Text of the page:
Nissan’s second-generation Juke small SUV has been awarded a maximum five-star Australasian New Car Assessment Program (ANCAP) crash-test score, albeit under 2019 scoring criteria.
The new model, due to land in Australian showrooms in June, scored 94 per cent in the adult occupant protection test, 87 per cent in the child occupant protection assessment, 81 per cent in the vulnerable road user protection evaluation and 71 per cent in the safety assist category.
In the first test, the Juke dropped points for just ‘adequate’ protection of the driver’s chest, while the oblique pole test yielded a ‘marginal’ result in the same area.
The child occupant protection results revealed ‘adequate’ safety for the necks of rear-seat passengers, with points also docked for lacking integrated child restraints and a middle-seat Isofix point.
The vulnerable road user protection test showed that most of the bonnet of the Juke provides ‘good’ protection for pedestrians, but the base of the windscreen and A-pillars only offered ‘marginal’ and ‘poor’ safety.
However, the autonomous emergency braking (AEB) system was praised for being able to detect pedestrians in both day- and night-time situations, as well as cyclists.
A strong list of standard safety equipment, which includes automatic headlights and high beams, blind-spot monitoring, driver fatigue warning, hill-start assist, lane departure warning and rear cross-traffic alert, with adaptive cruise control and tyre pressure monitoring as options.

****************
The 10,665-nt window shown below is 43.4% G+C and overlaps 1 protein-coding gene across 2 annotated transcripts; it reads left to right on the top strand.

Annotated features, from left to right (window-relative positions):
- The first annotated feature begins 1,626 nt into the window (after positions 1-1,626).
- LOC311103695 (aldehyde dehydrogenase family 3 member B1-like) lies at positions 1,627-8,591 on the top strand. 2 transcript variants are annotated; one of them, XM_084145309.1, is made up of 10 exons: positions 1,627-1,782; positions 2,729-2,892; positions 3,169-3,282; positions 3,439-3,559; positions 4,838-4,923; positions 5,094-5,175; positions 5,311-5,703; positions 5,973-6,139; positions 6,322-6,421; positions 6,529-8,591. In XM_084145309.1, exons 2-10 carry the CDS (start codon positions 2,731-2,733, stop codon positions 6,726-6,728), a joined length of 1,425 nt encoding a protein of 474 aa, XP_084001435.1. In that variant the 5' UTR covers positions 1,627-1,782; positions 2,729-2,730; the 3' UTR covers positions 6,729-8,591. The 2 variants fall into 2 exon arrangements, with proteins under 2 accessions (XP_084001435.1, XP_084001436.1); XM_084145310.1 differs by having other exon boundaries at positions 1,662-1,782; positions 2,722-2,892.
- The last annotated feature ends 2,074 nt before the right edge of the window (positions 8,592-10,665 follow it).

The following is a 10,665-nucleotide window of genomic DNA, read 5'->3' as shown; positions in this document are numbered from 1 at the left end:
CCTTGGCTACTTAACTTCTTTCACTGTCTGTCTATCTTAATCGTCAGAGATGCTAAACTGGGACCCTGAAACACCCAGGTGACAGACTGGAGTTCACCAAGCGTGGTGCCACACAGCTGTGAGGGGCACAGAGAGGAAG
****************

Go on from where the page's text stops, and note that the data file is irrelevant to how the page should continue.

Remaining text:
ANCAP communication boss Rhianne Robson praised the new Nissan Juke small SUV for its inter-urban safety credentials.
“The safety of those outside the vehicle has also been considered in the design and specification of the Juke, with the front bumper providing good protection to the legs and pelvis of pedestrians, and its autonomous emergency braking function able to detect and avoid or mitigate collisions with pedestrians and cyclists across a range of speeds and scenarios,” she said.
“This is an important feature that buyers should be aware of, particularly since this vehicle is likely to be driven more in urban areas with high levels of pedestrian and cyclist activity.”
The ANCAP 2020 scoring regime is stricter again than the existing 2019 testing requirements.